Frequency of enteroparasitic infections and serum positivity for Toxocara spp. in children from a public day care center in Southern Brazil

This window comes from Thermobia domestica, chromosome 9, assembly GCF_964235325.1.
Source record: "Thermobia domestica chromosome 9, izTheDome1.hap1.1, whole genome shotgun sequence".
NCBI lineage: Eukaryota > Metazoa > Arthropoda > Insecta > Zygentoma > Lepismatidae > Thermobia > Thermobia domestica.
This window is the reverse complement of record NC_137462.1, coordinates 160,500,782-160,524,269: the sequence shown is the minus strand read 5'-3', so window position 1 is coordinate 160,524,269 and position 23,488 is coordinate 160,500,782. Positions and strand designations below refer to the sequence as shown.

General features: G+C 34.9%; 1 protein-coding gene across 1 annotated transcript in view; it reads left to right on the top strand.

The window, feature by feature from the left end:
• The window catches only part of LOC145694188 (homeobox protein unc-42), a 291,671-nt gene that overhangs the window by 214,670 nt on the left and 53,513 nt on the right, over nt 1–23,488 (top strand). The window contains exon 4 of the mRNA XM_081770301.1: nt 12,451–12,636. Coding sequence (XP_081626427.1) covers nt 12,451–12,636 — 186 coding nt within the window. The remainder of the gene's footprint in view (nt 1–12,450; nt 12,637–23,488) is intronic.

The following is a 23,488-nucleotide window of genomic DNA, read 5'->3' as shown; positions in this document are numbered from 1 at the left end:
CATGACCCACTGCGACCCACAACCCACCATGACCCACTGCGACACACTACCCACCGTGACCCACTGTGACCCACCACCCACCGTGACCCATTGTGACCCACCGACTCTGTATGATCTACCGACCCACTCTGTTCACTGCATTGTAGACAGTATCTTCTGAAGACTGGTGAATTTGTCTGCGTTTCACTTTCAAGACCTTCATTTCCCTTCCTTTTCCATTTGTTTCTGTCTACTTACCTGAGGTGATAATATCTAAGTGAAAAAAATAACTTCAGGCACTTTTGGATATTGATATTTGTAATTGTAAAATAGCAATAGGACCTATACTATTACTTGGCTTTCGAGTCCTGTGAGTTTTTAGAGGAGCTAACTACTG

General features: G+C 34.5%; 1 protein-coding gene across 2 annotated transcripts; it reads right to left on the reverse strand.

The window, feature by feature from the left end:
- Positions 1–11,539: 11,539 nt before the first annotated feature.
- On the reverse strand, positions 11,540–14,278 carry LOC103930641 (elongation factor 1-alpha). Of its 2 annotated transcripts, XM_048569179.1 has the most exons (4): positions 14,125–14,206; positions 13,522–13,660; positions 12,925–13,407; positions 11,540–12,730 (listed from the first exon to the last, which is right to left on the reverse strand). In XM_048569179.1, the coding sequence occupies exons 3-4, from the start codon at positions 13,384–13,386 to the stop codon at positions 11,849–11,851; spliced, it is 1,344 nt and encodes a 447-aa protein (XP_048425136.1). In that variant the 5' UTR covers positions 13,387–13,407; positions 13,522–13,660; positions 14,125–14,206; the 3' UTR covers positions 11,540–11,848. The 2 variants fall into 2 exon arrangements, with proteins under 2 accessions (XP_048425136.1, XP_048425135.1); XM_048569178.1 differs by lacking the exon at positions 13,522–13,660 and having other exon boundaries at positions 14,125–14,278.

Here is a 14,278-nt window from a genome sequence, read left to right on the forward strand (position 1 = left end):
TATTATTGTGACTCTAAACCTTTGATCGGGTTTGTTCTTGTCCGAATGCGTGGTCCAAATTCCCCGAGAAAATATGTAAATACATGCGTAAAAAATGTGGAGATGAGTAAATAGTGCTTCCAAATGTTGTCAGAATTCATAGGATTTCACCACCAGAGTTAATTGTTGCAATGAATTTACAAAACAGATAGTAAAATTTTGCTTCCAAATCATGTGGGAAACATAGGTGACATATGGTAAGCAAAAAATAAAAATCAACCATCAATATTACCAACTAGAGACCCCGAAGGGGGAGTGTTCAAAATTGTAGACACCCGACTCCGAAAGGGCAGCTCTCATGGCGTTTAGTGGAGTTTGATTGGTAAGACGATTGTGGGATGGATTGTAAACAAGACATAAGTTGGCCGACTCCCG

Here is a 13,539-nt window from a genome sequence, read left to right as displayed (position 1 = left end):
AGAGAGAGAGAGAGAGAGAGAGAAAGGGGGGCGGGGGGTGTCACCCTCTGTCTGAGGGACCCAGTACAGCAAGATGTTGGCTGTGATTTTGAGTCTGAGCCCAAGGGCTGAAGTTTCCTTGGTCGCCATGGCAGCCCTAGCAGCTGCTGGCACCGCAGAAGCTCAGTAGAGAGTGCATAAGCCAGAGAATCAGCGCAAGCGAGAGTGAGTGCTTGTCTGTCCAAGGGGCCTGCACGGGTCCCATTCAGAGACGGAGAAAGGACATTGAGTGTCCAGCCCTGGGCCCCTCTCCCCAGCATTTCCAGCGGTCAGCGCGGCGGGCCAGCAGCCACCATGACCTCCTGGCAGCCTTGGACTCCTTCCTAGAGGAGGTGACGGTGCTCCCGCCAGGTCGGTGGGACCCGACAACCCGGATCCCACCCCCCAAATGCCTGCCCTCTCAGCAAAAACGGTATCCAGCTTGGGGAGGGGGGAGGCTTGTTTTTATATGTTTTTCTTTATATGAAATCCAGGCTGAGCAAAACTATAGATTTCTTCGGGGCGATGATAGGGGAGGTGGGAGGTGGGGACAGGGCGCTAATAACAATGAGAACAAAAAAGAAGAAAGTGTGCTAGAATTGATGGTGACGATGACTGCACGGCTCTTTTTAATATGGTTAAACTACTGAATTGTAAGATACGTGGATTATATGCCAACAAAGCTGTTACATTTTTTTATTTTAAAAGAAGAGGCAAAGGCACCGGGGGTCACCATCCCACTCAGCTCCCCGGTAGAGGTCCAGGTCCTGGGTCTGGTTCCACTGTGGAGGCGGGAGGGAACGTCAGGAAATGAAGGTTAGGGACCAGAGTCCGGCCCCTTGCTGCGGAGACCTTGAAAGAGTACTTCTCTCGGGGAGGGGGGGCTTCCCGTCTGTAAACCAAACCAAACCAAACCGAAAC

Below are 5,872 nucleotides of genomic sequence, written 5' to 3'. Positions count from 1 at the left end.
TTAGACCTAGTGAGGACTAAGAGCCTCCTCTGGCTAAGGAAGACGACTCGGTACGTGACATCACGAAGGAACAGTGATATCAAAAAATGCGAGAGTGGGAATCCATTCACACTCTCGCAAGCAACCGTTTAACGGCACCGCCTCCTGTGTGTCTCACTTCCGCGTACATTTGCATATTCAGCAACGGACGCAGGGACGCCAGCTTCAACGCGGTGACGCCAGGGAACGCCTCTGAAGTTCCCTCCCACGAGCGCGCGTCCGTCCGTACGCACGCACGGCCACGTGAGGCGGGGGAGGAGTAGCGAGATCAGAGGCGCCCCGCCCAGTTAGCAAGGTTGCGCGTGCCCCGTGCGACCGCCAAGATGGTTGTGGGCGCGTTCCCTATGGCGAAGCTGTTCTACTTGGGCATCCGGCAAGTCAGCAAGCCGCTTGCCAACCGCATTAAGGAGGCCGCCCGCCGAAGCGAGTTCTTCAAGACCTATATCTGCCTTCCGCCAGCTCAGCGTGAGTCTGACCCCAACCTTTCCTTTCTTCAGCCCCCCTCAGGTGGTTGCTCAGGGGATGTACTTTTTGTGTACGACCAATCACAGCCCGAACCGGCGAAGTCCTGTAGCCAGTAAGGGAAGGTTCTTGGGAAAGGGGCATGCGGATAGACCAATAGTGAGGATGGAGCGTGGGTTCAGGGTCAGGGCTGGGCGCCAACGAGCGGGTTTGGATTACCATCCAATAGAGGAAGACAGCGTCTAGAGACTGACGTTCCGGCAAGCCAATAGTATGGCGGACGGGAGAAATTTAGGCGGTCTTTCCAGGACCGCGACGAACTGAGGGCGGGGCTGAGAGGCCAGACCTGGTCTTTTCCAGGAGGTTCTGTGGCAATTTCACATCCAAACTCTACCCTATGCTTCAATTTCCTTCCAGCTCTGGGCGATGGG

Abstract Introduction Day care centers play an important social role in children’s early education and development. The objective of this study was to investigate the frequency of intestinal parasitic infections and infection with Toxocara spp. in children from a day care center in the city of Rio Grande, Rio Grande do Sul, Brazil. Methods: The study was conducted using fecal samples from 50 children, ages three to six years, using Ritchie, Faust, Rugai, and Kinyoun’s techniques. A closed and structured epidemiological questionnaire was used to collect data from the parents/guardians of the children. Serological studies for detection of antibodies to Toxocara spp. by immunoenzymatic assays using Toxocara excretion and secretion antigen (TES) were conducted on sera collected from 41 children. Results: The frequency of enteroparasites was 18%, with 43.9% of the children testing seropositive for Toxocara spp. Low family income and low literacy levels of parents/guardians were common factors between the families of the parasite-positive children. For the children who tested positive for Toxocara spp., most of the parents/guardians reported using only water for sanitizing raw vegetables and fruits. Conclusions: The high seropositivity rates for Toxocara spp. indicate that children were exposed to this parasite, and it is important to reduce the risk of infection. In addition, the seropositivity for enteroparasites and the interviews with the parents/guardians indicate the need to educate the studied population regarding the modes of intestinal parasite transmission and the prophylactic measures needed to prevent their dissemination.